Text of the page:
The Huge Lion’s Mane Jellyfish is Dangerous ? How to Treat The Stings

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Lion's Mane Jellyfish

Lion’s Mane Jellyfish (Cyanea capillata) is the largest jellyfish in the world, this species can found at observed below 42°N latitude for some time in the famous bays of the east coast of the United States. But some time they appear in southern Pacific, Indonesia, Papua Nugini, Australian, New-Zeeland and sub-Antarctic waters.

The sting from a Lion’s Mane Jellyfish, the worst can cause death in humans, but depending on the number of stings. In general, the sting of Lion’s Mane Jellyfish can cause several symptoms like this when someone stung:

-Infection of the outer skin and some organs of the body that have been exposed to venom jellyfish, there is usually a kind of special antibiotics to treat it.
-Shortness of breath and lack of oxygen (read: causes chest tightness)
-The pain and the excruciating pain on the skin for days – days
-The pain on the body and other organs, where the venom has spread into other organs or members.

How to Treat The Lion’s Mane Jellyfish Stings ?

Many of peoples concluded about Vinegar and Urine. Vinegar works and maybe people should take a bottle of vinegar with. Human urine works on jellyfish stings… Sounds discusting but it does work! But Vinegar and urine will potentially increase the toxicity of the sting.

In Indonesia hasn’t been reported about the discovery of this species, but in january 2017 reported if Lion’s Mane Jellyfish was attacked a six year old kid, he got stung by a (presumed) lion’s mane jellyfish at Rabbit Island ( New-Zeeland ). He has welts all over the backs of his legs, bottom and on his back. That caused a significant red rash, hives, severe itching and immense pain immediately and abdominal pain with nausea and vomiting. He got stung in waist deep water whilst the tide was coming in. One day latter He is doing so much better. Sting sites are looking less red and itchy and the vomiting has stopped. All over in about a day and a half. But what a time he had of it poor lad. One day latter He is doing so much better. Sting sites are looking less red and itchy and the vomiting has stopped. All over in about a day and a half. But what a time he had of it poor lad.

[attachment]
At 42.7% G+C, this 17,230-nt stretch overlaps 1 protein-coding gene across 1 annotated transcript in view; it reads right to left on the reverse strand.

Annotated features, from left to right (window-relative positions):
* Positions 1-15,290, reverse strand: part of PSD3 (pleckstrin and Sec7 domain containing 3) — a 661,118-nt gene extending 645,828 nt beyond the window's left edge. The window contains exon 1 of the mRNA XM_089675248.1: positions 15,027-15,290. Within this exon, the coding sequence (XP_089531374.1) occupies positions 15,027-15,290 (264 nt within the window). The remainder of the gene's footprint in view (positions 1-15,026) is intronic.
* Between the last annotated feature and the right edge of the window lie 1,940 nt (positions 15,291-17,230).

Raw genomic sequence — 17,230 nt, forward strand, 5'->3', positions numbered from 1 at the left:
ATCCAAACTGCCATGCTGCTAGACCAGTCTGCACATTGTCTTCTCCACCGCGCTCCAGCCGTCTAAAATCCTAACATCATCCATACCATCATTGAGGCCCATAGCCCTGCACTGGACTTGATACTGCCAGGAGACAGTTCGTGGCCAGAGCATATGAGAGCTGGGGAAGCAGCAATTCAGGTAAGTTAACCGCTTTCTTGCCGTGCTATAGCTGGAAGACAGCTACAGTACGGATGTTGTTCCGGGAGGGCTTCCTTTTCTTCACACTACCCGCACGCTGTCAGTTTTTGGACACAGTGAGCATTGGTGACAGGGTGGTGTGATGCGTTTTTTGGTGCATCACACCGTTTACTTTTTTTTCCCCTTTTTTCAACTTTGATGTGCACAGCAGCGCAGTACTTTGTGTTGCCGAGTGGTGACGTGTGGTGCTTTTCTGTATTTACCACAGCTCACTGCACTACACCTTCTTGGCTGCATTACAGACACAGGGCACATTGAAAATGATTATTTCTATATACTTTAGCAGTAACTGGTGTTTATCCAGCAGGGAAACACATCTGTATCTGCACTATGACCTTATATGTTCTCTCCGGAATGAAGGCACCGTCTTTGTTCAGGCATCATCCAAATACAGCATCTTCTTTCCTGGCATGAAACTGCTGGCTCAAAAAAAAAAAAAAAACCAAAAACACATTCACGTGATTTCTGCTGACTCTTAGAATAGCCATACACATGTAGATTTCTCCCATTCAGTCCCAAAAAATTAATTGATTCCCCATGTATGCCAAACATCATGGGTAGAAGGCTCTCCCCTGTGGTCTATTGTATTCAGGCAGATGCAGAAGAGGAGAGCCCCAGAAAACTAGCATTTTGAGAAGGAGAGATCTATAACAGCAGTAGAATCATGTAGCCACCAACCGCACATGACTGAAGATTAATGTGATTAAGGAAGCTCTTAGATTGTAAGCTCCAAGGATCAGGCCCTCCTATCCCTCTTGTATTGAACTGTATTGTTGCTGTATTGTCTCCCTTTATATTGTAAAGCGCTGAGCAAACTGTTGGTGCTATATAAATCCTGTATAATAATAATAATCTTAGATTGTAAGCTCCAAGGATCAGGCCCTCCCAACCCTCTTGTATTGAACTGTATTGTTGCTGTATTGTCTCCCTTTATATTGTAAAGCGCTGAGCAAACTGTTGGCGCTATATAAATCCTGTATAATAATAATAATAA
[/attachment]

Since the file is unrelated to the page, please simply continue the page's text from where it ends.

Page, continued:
From information What we get, he is been treatment bassed medical information that his parents get, They said such :

-Apply wet sand or a towel soaked in sea water. If tentacles are still sticking to your skin, don’t try to pull them off.
-If you are able to warm up some sea water, pour this over the area (even urine is better than nothing!). If you can get vinegar, pour this over the stung area (but do not use vinegar for blue bottle stings).
-Do not apply fresh water as this will activate the stingers.
-Wait five minutes and then wipe the tentacles off with a dry towel. Be careful not to get stingers on your hands – wear gloves if you have some.
-For all stings except blue bottles, apply cool compresses to the affected skin.
-For blue bottle stings, immerse the stung area in warm water (45°C) for 20 minutes.
-Elevate the affected area for 24 hours.
-If necessary, take pain relief.
-Antihistamines such as Telfast, Claratyne and Phenergan may relieve itching and swelling. A cream with hydrocortisone will reduce inflammation.

How to prevent the Jellyfish stings ?

The sting of Lion’s Mane Jellyfish is one of the dangers that threaten humans. To avoid jellyfish stings, there are several things to consider:

-When you was a dive, stay away from a group of jellyfish to prevent a possible stung.
-If forced to be among a crowd of jellyfish, never try – try to touch the tentacles.
-Always use scuba gear standardized and secure, to prevent the jellyfish sting.
-Never swim or play without safety equipment in areas known to choose a lot of the population of jellyfish.

Just use caution out there and read up on self care of Lion’s Mane Jellyfish stings.